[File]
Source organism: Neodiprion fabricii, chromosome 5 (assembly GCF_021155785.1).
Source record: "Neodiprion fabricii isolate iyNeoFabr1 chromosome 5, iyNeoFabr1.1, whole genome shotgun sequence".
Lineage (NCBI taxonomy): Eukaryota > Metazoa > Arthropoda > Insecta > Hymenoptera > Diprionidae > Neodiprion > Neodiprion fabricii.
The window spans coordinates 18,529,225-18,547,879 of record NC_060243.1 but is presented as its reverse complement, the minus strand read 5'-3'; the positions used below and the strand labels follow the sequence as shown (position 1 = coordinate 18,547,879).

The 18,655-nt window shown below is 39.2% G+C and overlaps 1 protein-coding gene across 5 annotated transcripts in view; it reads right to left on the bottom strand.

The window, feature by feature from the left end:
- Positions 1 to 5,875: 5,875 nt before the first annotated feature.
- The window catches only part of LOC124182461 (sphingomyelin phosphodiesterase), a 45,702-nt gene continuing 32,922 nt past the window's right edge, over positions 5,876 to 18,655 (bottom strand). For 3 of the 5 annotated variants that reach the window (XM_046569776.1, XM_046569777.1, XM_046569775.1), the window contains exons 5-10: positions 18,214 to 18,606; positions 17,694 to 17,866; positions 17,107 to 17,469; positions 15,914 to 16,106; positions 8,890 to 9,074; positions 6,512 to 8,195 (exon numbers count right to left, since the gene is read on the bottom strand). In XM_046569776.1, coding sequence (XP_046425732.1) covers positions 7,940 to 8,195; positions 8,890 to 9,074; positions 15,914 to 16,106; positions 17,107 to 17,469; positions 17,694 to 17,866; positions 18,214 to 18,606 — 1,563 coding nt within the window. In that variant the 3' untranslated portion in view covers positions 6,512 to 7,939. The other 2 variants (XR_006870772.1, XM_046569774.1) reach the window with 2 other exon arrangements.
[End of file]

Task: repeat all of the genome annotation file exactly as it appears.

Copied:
Source organism: Neodiprion fabricii, chromosome 5 (assembly GCF_021155785.1).
Source record: "Neodiprion fabricii isolate iyNeoFabr1 chromosome 5, iyNeoFabr1.1, whole genome shotgun sequence".
Lineage (NCBI taxonomy): Eukaryota > Metazoa > Arthropoda > Insecta > Hymenoptera > Diprionidae > Neodiprion > Neodiprion fabricii.
The window spans coordinates 18,529,225-18,547,879 of record NC_060243.1 but is presented as its reverse complement, the minus strand read 5'-3'; the positions used below and the strand labels follow the sequence as shown (position 1 = coordinate 18,547,879).

The 18,655-nt window shown below is 39.2% G+C and overlaps 1 protein-coding gene across 5 annotated transcripts in view; it reads right to left on the bottom strand.

The window, feature by feature from the left end:
- Positions 1 to 5,875: 5,875 nt before the first annotated feature.
- The window catches only part of LOC124182461 (sphingomyelin phosphodiesterase), a 45,702-nt gene continuing 32,922 nt past the window's right edge, over positions 5,876 to 18,655 (bottom strand). For 3 of the 5 annotated variants that reach the window (XM_046569776.1, XM_046569777.1, XM_046569775.1), the window contains exons 5-10: positions 18,214 to 18,606; positions 17,694 to 17,866; positions 17,107 to 17,469; positions 15,914 to 16,106; positions 8,890 to 9,074; positions 6,512 to 8,195 (exon numbers count right to left, since the gene is read on the bottom strand). In XM_046569776.1, coding sequence (XP_046425732.1) covers positions 7,940 to 8,195; positions 8,890 to 9,074; positions 15,914 to 16,106; positions 17,107 to 17,469; positions 17,694 to 17,866; positions 18,214 to 18,606 — 1,563 coding nt within the window. In that variant the 3' untranslated portion in view covers positions 6,512 to 7,939. The other 2 variants (XR_006870772.1, XM_046569774.1) reach the window with 2 other exon arrangements.